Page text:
Winging It

"I've got the plane."

"You've got the plane."

"I've got the plane."

That's me, confirming in the standard three-step communication process with my flight instructor Joseph Svadlenka, that I indeed was flying the Cessna 172 all by myself. At least for that moment.

Let me back up.

Strapping myself into the 2005 four-seater plane and taking off from DeWitt Spain airport in downtown Memphis was the result of an offer made by Project Pilot, a national nonprofit organization that reaches out to prospective pilots and puts them in touch with local flight schools. For me, that meant heading over to Downtown Aviation to see what this pilot business was all about.

I begin the afternoon with "ground instruction." After an hour with a computer training session, my flight instructor checks to see that I've passed the quiz, then leads me out to the aforementioned Cessna.

We begin with preflight inspection of the aircraft, and once satisfied that, say, the wings aren't loose, we're cleared for takeoff. Headsets and microphones positioned, aviator (natch) sunglasses adjusted, and I'm ready to roll.

At least I think I am. Once the plane gets moving, it really gets moving, and I'm not altogether prepared for the speed at which we're hurtling down the runway. I try to brake, and am ever-so-gently admonished by Svadlenka. "Takeoff is not really a good time to brake," he instructs, taking over control of the plane until we're safely off the ground and cruising 1,800 feet over Arkansas farmland. The plane is then handed over to me, and I'm given hands-on instruction in the climbing, descending, and turning I've just learned on the computer. Turning the plane, just for the record, is by far the most exciting part of the session. First, dip the wings to ensure no other planes are in your line of vision, then, using foot pedals, rotate the plane. "First-time flyers are tempted to try and 'steer,' like a car using the throttle," explains Svadlenka. The throttle only makes the plane go higher or lower, both of which, I discover, can happen quickly.

We fly over rows of soybeans in Arkansas, then over the mighty Mississippi, then along the western edge of the city, close enough to identify my coworkers' cars in the parking lot of the magazine's downtown office. I check on photographer Brad Jones, who's bravely come along to document this little adventure, camera in hand in the backseat, looking somewhat nervous and emitting the occasional groan when I accidentally descend too quickly.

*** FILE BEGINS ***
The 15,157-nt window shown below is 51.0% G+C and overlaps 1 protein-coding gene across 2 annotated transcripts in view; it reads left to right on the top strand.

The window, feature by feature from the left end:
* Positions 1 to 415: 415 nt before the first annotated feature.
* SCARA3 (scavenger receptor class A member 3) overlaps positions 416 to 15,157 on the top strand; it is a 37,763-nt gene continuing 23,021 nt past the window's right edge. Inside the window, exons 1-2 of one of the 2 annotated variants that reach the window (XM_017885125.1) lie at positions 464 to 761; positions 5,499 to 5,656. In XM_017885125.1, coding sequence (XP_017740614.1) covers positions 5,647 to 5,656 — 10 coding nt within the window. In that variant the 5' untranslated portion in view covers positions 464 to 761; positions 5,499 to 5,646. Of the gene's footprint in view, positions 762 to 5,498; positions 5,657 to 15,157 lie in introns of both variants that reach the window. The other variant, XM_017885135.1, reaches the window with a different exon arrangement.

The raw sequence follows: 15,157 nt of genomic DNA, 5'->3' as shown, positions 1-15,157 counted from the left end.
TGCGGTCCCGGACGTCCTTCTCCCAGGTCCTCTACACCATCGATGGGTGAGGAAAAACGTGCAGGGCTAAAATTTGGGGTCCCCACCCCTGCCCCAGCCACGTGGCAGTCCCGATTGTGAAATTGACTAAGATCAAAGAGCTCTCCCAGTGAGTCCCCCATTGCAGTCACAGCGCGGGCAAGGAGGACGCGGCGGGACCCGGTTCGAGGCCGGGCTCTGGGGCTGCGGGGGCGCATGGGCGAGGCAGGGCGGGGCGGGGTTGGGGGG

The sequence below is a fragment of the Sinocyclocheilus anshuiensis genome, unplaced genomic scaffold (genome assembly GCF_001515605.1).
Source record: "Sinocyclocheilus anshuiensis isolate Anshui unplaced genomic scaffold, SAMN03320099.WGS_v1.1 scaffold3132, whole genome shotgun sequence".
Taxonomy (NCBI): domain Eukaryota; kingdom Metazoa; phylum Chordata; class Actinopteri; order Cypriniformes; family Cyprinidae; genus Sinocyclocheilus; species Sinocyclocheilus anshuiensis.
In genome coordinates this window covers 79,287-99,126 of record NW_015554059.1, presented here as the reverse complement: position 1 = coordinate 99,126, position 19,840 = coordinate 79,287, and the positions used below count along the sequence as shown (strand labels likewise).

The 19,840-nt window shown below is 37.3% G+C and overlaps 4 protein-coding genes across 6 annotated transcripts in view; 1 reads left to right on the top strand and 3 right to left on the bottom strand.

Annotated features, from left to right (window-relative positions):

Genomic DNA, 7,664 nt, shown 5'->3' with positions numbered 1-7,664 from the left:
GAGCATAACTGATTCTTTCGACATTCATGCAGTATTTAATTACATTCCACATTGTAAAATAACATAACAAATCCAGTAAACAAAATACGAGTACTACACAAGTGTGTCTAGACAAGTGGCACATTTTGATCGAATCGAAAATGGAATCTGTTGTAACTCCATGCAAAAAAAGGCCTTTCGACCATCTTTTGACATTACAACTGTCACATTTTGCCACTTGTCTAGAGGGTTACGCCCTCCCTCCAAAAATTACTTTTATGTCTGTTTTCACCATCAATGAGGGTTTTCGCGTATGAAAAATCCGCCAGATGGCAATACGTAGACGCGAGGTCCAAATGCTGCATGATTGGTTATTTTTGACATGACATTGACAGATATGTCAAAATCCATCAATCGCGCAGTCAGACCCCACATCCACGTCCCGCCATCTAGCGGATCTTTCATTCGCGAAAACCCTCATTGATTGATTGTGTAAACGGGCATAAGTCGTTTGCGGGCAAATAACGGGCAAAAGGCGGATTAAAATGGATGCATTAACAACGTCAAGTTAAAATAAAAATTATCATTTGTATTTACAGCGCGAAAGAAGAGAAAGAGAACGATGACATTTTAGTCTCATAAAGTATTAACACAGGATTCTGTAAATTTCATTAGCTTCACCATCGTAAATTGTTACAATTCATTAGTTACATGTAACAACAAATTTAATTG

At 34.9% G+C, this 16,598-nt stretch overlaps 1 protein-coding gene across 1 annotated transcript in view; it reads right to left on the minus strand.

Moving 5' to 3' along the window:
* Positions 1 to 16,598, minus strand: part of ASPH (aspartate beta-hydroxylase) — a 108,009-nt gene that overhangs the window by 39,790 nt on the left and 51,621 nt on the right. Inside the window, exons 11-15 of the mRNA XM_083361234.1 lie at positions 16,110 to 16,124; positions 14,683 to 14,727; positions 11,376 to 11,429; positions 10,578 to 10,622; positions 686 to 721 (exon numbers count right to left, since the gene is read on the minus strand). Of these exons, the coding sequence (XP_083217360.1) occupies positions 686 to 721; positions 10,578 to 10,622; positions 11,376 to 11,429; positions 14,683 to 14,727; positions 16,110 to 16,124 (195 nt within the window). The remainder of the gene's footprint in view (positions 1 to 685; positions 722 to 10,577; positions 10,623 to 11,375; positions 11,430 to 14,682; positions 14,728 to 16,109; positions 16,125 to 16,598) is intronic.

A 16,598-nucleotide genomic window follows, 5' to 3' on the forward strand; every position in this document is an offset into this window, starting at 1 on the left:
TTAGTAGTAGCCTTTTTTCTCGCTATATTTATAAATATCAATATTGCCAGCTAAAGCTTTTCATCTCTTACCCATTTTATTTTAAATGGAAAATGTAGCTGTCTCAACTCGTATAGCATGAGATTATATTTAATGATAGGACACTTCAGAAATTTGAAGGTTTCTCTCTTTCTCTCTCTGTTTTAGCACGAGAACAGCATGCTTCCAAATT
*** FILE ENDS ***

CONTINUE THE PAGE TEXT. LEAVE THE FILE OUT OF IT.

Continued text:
All the while, Svadlenka's answering a steady stream of questions from me:

"No, no one's ever crashed, though one guy cracked the propeller."

"No, the you-break-it-you-buy-it rule doesn't apply in flight school."

"If the engine dies, we've got plenty of time to land safely."

"No, this is not just a rich person's hobby."

"Yes, we've had people go on to become commercial pilots."

"Of course I've seen Top Gun."

"No, we can't do a 'fly-by' of your office windows."

Then, somehow, the hour is over, and we're headed back to the DeWitt Spain runway. Nineteen more hours like this with Svadlenka and another 10 on my own, and I'm a certified private pilot. Once we land, we'll fill out the first entry in my pilot flight log book, says Svadlenka. "You actually did pretty well," he adds, though the green tint of Jones' face in the backseat says different. An odd mixture of relief and disappointment washes over me when the runway comes into view, and we begin our descent.

"I've got the plane."

"No," responds Svadlenka, firmly,

"I've got the plane."

Hey, you can't blame a gal for trying.

For more information on becoming a pilot, visit

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